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Gay marriage lottery puts limits on love

Norma Virola waited for years to marry her girlfriend Crystal Gonzale. When the state legalized gay marriage the two eagerly planned to tie theknot on Sunday, the first day the law goes into effect. But now, thanksto the city’s marriage lottery, they may have to waiteven longer.

Queens resident Norma Virola, 36, waited for years to marry her girlfriend Crystal Gonzalez, 27.



When the state legalized gay marriage the two eagerly planned to tie the knot on Sunday, the first day the law goes into effect. But now, thanks to the city’s marriage lottery, Virola and Gonzalez may have to wait even longer.



“We have been through a lot,” said Virola. “We didn’t want to wait. We wanted to get married the first day it was legal.”



The city unveiled an unprecedented lottery system yesterday due to the high number of marriage applicants for this weekend. Out of the 2,661 couples who’ve applied to get married at City Hall, Mayor Michael Bloomberg announced that only a fraction of those will wed. Citywide, 764 couples, straight and gay, will be chosen at random to marry.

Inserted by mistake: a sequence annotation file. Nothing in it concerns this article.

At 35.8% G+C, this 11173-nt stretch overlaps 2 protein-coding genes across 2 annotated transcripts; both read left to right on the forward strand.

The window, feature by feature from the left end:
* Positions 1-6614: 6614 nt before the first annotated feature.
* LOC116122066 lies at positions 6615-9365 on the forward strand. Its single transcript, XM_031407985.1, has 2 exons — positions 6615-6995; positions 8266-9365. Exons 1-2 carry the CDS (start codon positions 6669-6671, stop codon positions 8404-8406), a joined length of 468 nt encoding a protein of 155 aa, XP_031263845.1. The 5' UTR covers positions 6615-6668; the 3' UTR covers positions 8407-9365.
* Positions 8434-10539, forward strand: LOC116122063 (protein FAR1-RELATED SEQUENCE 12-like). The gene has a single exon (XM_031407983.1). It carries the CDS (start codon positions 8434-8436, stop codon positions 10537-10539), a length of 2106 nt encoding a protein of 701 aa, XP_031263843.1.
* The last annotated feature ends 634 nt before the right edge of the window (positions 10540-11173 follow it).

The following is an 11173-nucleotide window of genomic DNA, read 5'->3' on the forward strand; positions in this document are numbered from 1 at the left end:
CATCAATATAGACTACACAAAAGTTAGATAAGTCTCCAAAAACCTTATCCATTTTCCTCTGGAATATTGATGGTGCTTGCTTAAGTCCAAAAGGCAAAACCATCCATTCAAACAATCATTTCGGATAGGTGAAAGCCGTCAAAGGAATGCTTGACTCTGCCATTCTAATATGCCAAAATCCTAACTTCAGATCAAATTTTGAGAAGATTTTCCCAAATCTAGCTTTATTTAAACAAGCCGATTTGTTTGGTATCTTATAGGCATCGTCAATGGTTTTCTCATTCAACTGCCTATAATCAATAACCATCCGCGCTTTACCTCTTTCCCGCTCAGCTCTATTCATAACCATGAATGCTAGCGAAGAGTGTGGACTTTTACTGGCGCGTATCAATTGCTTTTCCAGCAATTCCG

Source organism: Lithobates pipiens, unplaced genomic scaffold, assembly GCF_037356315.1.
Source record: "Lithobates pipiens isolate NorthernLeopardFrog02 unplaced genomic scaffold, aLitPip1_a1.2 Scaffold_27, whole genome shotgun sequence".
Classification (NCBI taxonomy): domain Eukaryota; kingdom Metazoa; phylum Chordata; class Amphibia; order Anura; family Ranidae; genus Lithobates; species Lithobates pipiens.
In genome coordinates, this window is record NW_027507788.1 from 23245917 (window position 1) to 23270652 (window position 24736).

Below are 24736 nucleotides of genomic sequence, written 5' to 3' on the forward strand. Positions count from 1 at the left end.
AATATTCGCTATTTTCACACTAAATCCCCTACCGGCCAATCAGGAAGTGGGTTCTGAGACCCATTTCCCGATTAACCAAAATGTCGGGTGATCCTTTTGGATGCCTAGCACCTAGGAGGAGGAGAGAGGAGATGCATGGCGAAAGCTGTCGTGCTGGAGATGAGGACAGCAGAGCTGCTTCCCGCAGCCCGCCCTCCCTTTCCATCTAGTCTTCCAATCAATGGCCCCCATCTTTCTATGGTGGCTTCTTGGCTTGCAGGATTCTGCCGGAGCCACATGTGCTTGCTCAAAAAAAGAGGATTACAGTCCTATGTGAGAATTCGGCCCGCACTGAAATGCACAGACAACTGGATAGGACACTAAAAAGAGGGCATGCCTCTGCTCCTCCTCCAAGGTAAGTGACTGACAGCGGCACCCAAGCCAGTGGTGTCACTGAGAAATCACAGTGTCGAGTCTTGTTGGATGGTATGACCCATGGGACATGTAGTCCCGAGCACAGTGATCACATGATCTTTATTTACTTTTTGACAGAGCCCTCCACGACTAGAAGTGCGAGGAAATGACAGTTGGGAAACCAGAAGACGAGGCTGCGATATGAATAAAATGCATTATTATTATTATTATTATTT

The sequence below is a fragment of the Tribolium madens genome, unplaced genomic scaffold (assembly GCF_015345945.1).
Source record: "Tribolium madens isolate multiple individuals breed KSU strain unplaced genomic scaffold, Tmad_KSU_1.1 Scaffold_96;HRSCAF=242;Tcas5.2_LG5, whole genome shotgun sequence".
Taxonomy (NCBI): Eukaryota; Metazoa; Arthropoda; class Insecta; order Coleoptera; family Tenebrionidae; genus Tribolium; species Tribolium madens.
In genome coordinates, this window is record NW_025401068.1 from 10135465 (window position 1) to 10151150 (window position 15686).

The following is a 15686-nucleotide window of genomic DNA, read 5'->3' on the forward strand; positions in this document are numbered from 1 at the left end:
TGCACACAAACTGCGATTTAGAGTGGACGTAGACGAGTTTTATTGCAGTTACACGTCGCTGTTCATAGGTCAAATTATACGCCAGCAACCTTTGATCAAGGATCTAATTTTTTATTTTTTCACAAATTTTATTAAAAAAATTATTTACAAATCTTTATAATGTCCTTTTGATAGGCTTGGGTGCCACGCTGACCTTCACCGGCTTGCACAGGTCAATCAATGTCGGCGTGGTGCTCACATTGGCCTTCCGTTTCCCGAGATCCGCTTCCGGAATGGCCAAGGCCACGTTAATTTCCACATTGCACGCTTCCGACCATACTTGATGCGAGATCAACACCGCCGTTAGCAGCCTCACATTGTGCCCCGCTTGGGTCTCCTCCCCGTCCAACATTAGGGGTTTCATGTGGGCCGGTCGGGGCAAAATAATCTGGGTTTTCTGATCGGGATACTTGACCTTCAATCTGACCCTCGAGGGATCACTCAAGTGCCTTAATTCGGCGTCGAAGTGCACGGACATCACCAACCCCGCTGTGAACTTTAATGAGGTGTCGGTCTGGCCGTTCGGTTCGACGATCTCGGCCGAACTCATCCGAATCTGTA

Virola and her sweetheart will be in suspense until this Friday at noon, when the city will notify them if they won a coveted spot in the wedding lottery.



“People’s lives are in limbo,” said Jake Goodman of advocacy group Queer Rising. “Why is the city so surprised there were going to be so many people wanting to get married? Everyone’s going to want to get married on this historic day.”



“They should have taken steps to make sure no one would be turned away,” said New York state Sen. Adriano Espaillat.



Lottery slot by borough



112 Brooklyn City Clerk’s Office



400 Manhattan City Clerk’s Office



112 Queens City Clerk’s Office



98 Bronx City Clerk’s Office



42 Staten Island City Clerk’s Office

 
 
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